The COVID-19 (coronavirus) has certainly changed our day-to-day lives, and as a dentist dealing with this pandemic you may be wondering how you are supposed to care for your patients and bill for those services.
On March 18,2020, the California Department of Managed Health Care (DMHC) issued an all-plan letter instructing health plans to take immediate steps to allow people to obtain health care via telehealth when medically appropriate to do so.
Plans are required to reimburse providers at the same rate for telehealth services as they would for services provided in person. If the service is one that would otherwise have been provided in-person but is now being provided via telehealth, the plans should reimburse for that service as if it were provided in person. The letter (APL 20-009 – Reimbursement for Telehealth Services) also says that plans must reimburse a service provided telephonically at the same rate as services provided via video.
"Telehealth" is the mode of delivering health care services and public health via information and communication technologies to facilitate the diagnosis, consultation, treatment, education, care management and self-management of a patient’s health care while the patient is at the originating site and the health care provider is at a distant site.
For more information and guidance on teledentistry please refer to the ADA's resource: D9995 and D9996 – ADA Guide to Understanding and Documenting Teledentistry Event.
There are options available to care for your patients while practicing social distancing. In 2018 the ADA developed CDT codes related to teledentistry:
Medi-Cal has coverage/reimbursement information and reporting requirements within their current copy of the Medi-Cal Dental Program Provider Handbook; see the section on Teledentistry found on page 4-14.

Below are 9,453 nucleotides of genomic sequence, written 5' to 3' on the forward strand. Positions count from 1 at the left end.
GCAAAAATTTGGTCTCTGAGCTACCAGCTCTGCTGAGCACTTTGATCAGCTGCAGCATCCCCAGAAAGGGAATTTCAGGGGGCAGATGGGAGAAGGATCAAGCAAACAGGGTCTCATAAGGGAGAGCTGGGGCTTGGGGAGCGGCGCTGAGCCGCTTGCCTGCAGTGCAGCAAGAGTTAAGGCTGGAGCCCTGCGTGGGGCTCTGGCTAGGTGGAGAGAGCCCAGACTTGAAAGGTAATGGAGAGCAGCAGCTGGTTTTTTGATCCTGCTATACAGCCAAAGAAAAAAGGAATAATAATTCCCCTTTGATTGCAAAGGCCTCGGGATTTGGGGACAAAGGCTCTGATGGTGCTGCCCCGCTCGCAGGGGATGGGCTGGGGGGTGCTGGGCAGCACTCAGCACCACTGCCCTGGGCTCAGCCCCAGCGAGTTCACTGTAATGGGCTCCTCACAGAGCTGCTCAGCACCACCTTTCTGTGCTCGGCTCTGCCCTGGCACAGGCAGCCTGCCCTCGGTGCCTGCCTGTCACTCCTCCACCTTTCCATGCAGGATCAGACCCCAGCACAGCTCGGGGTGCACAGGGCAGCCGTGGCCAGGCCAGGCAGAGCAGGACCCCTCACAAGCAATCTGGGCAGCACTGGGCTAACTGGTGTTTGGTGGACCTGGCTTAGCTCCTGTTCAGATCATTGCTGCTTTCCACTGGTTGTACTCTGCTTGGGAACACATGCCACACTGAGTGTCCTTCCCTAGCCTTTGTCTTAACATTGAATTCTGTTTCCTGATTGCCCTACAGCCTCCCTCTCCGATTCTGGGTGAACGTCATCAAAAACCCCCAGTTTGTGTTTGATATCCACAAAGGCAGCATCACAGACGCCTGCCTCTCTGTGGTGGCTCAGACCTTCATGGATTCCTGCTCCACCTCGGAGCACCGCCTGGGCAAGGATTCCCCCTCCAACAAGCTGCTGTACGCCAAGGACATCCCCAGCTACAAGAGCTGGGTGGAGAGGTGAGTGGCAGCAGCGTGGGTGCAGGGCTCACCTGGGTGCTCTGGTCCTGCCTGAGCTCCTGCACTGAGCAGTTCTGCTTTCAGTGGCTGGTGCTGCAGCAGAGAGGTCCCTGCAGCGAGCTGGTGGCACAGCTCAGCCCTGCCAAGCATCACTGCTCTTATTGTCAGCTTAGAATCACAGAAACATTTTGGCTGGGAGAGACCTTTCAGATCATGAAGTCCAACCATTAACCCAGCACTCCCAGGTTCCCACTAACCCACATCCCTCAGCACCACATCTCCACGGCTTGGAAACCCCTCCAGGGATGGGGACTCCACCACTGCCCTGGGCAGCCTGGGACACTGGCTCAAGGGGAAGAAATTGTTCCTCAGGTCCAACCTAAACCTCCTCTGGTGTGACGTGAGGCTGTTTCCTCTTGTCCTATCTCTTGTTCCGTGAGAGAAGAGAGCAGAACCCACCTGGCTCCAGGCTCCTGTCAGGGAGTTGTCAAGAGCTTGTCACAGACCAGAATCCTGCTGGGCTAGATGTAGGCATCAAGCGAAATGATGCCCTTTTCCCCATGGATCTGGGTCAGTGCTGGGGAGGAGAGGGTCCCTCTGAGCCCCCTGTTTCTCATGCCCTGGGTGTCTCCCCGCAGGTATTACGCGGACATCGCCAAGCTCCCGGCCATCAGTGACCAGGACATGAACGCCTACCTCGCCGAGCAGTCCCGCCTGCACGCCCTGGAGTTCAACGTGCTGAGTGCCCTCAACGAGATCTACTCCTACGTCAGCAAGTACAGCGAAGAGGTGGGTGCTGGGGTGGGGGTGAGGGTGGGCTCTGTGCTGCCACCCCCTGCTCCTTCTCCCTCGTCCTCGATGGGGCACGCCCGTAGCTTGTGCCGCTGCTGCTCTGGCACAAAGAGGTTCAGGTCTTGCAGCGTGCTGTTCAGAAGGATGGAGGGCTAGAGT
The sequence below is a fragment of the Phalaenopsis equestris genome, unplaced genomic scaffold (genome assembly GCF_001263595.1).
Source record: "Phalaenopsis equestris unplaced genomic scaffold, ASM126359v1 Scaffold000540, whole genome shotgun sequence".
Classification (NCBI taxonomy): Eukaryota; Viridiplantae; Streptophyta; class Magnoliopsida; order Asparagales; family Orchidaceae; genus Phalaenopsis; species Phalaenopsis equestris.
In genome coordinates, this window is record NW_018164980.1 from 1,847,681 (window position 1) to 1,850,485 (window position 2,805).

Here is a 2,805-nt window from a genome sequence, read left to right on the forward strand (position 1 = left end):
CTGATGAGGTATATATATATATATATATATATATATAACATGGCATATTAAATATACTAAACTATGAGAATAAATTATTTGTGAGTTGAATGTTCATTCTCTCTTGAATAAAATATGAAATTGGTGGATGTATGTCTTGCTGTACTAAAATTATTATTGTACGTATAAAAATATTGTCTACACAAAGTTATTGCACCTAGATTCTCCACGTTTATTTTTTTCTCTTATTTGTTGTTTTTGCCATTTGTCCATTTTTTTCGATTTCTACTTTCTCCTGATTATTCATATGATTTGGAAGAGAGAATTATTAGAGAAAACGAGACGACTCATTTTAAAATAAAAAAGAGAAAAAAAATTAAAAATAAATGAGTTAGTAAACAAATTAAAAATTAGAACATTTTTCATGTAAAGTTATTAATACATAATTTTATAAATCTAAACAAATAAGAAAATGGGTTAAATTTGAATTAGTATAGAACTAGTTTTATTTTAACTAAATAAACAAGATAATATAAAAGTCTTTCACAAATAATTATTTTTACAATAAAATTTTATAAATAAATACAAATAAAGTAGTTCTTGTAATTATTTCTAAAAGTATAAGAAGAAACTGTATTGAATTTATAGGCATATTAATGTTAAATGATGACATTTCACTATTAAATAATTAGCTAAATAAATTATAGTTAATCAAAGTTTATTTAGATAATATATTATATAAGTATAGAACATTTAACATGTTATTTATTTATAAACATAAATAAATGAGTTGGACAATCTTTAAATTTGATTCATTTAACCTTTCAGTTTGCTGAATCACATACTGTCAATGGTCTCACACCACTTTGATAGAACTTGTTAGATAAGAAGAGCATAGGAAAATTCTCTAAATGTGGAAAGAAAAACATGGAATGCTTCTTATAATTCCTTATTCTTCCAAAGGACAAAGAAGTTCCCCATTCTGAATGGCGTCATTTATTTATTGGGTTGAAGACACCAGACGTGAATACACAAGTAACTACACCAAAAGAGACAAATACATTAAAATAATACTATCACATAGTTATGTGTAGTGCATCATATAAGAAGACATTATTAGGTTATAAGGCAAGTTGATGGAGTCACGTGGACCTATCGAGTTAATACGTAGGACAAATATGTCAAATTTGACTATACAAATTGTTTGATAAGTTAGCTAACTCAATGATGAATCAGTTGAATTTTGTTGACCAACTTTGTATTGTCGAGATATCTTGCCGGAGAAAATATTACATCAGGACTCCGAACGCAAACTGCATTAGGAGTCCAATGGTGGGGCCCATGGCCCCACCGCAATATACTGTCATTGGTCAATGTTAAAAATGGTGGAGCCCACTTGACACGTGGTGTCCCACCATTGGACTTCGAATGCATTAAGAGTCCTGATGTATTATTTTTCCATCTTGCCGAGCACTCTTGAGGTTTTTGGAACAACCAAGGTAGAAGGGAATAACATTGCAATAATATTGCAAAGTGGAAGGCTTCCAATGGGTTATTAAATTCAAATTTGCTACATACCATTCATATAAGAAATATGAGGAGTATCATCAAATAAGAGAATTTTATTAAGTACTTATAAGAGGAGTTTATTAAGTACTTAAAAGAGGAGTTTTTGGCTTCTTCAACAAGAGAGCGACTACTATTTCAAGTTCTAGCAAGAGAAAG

In addition to the above information, on March 17, 2020, California requested a Federal government waiver to cover Medi-Cal recipients and expand telehealth options.
Remember you must accurately code for the treatment rendered. The following codes could be viable options for teledentistry coding during this crisis:
Properly document and chart any telehealth appointments, either electronically or by some other means, to ensure this information is added to the patient’s dental chart.
Just like many other businesses, many of the dental plans are experiencing delays in call answering and customer service inquiries, particularly as they transition some of their staff to remote work environments. Dental offices will find that many dental plans’ online portals provide access to their patients’ eligibility, benefits, treatment history, frequencies, remaining maximums and deductibles. Information about these portals can be found in the provider/dentist section of the dental plan’s website.
One of the easiest ways to reduce the risk of slow-pay claims from a dental plan is to submit claims electronically. Many plans allow for the transmission of claims and predeterminations free of charge through the dental plan’s online portal. The direct connection to the plan’s processing system expedites processing and claims payment more quickly. Information about these portals can be found in the provider/dentist section of the plan’s website.
Additionally, dental plans offer payment via electronic funds transfer (EFT), which allows for expedited payment to dental practices by directly depositing payments into the designated bank account for the dental practice. Given the current situation with limited dental office hours and some closures, signing up for EFT will simplify payments and eliminate the concerns of mail theft or lost checks. Signing up for EFT is usually available on the dental plan’s provider portal. Moving to EFT for claims payment does not authorize the dental plan to recoup funds from your bank account in the event of an overpayment. It is a one-way transaction and the plans can only deposit funds, not withdraw funds.